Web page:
Some 30.6 million Indonesians screened for non-communicable diseases

Jakarta Only 16.4 percent or 30.6 million Indonesians have undergone risk factor screenings for non-communicable diseases (NCD) as of September 2023, according to director of non-communicable disease prevention and control at the Health Ministry, Eva Susanti.”The results of national NCD screenings have only shown a figure of 16.4 percent,” she highlighted at a press conference on the 2023 World Heart Day, which was followed online from here on Monday.

Susanti informed that the province with the highest screening achievement was West Nusa Tenggara (NTB) with 48 percent of its population undergoing screening, followed by Banten with 39.2 percent.

Meanwhile, the province with the lowest screenings was Papua with 2.2 percent, and Yogyakarta and Bali were next with 6.8 and 6.9 percent, respectively.

She explained that the screening included checks for blood sugar, blood pressure, diabetes, abdominal circumference, and abdominal obesity.

To expand the coverage of early detection, the Ministry of Health is carrying out screenings from the lowest level of health service facilities.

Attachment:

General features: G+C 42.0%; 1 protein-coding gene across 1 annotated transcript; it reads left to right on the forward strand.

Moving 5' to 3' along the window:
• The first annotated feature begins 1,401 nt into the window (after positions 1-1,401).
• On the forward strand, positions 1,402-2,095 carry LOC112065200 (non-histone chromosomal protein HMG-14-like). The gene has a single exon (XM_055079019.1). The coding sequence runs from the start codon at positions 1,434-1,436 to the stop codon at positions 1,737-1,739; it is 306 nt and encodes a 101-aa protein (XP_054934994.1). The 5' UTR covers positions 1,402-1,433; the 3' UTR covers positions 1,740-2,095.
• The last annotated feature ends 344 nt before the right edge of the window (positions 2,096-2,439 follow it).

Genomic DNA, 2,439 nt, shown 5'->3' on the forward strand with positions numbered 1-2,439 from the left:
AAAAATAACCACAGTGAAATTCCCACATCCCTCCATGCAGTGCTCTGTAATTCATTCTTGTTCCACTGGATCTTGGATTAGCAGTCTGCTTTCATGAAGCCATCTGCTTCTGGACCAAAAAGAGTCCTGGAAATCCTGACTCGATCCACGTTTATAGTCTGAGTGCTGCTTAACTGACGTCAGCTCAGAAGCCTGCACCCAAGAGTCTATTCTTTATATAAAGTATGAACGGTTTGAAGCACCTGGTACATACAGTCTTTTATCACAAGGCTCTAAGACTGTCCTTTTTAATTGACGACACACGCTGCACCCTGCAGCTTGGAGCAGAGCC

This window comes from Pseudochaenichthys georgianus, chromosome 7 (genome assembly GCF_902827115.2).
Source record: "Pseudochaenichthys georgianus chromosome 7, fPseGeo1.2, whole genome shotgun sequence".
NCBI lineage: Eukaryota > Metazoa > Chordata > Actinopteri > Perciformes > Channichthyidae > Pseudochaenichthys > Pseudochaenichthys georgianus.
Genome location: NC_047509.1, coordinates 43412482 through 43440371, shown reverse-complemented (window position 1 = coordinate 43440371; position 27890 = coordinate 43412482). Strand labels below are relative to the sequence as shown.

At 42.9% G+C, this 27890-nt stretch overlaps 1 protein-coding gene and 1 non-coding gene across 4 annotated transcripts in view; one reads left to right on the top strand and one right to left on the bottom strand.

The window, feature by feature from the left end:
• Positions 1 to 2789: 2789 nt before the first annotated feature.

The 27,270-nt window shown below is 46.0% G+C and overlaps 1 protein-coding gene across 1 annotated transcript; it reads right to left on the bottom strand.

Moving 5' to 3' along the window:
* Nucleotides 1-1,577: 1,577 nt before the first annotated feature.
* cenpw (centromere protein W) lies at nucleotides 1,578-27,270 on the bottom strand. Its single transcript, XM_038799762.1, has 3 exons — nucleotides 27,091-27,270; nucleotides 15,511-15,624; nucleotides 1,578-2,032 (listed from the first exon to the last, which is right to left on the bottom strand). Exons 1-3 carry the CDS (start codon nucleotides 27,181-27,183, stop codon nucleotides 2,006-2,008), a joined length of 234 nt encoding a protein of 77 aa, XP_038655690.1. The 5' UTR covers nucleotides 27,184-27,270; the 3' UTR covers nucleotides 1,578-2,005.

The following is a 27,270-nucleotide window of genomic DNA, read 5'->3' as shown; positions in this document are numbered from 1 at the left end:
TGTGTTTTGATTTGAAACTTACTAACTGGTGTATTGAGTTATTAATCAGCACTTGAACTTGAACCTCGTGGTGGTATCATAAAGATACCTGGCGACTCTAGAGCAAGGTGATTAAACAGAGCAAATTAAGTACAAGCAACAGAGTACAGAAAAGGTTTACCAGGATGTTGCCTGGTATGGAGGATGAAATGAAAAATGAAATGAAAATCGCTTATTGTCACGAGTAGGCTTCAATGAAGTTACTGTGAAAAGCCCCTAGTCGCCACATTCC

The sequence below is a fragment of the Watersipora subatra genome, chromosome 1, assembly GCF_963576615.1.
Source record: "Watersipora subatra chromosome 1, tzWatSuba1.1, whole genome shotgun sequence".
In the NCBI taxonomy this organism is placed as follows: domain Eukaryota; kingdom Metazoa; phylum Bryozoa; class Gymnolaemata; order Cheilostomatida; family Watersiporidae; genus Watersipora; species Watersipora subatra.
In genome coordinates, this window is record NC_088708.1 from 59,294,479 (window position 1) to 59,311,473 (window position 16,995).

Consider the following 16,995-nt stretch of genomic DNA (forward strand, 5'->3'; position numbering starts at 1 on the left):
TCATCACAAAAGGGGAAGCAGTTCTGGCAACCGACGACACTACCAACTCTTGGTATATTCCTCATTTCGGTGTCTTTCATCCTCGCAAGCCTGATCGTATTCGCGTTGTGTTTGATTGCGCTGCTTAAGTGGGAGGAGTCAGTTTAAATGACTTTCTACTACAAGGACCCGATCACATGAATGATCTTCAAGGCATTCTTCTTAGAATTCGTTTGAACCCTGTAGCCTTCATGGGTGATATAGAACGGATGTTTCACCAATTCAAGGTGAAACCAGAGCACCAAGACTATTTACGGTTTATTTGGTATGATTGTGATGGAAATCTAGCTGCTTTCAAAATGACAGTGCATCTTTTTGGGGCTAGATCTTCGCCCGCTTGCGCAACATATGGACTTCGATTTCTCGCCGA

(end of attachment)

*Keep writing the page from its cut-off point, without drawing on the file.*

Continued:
“Such as in community health centers (puskesmas) spread in 7,230 sub-districts, prime integrated health posts spread in 85 thousand villages, and integrated health posts spread in 300 thousand hamlets/neighborhoods, up to door-to-door visits with a total of 273.5 million population (targeted),” she said.

In addition, the ministry has prepared a number of programs to support early detection efforts.

The programs include a training program for 1.5 million cadres of integrated health posts (posyandus) and training for general practitioners and nurses on the use of electrocardiographs and automated external defibrillators (AEDs).

The Health Ministry is also making efforts to fulfill medical equipment needs for carrying out early detection at puskesmas and to expand screening packages for 14 priority diseases under the National Health Insurance (JKN) program.

“(Efforts to ensure) Equitable access and quality of health are also being carried out through support and referral systems, both at the primary and secondary levels,” she added.

She said she hoped that with the help of those programs, this year, the target of screening 140 million people for non-communicable diseases can be reached in order to reduce the risk of fatality due to NCDs in Indonesia.

Source: Antara News Agency